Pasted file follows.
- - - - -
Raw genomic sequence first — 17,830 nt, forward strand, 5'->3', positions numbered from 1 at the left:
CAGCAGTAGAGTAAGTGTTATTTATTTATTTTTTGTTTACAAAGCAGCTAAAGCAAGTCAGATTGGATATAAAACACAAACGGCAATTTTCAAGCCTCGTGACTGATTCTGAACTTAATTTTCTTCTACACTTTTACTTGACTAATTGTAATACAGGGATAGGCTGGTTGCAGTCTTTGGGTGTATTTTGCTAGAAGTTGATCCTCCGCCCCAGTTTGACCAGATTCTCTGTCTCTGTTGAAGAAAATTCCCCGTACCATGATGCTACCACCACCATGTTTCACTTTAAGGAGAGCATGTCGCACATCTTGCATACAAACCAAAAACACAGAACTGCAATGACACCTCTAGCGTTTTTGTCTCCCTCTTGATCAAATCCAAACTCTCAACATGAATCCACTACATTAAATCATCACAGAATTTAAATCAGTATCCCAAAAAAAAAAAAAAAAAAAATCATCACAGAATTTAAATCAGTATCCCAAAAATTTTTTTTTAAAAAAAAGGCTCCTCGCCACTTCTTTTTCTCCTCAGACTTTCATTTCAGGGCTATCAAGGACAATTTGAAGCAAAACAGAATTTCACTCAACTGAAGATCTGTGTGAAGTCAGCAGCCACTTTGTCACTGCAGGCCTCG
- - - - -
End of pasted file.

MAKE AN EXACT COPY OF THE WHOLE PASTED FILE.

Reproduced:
Raw genomic sequence first — 17,830 nt, forward strand, 5'->3', positions numbered from 1 at the left:
CAGCAGTAGAGTAAGTGTTATTTATTTATTTTTTGTTTACAAAGCAGCTAAAGCAAGTCAGATTGGATATAAAACACAAACGGCAATTTTCAAGCCTCGTGACTGATTCTGAACTTAATTTTCTTCTACACTTTTACTTGACTAATTGTAATACAGGGATAGGCTGGTTGCAGTCTTTGGGTGTATTTTGCTAGAAGTTGATCCTCCGCCCCAGTTTGACCAGATTCTCTGTCTCTGTTGAAGAAAATTCCCCGTACCATGATGCTACCACCACCATGTTTCACTTTAAGGAGAGCATGTCGCACATCTTGCATACAAACCAAAAACACAGAACTGCAATGACACCTCTAGCGTTTTTGTCTCCCTCTTGATCAAATCCAAACTCTCAACATGAATCCACTACATTAAATCATCACAGAATTTAAATCAGTATCCCAAAAAAAAAAAAAAAAAAAATCATCACAGAATTTAAATCAGTATCCCAAAAATTTTTTTTTAAAAAAAAGGCTCCTCGCCACTTCTTTTTCTCCTCAGACTTTCATTTCAGGGCTATCAAGGACAATTTGAAGCAAAACAGAATTTCACTCAACTGAAGATCTGTGTGAAGTCAGCAGCCACTTTGTCACTGCAGGCCTCG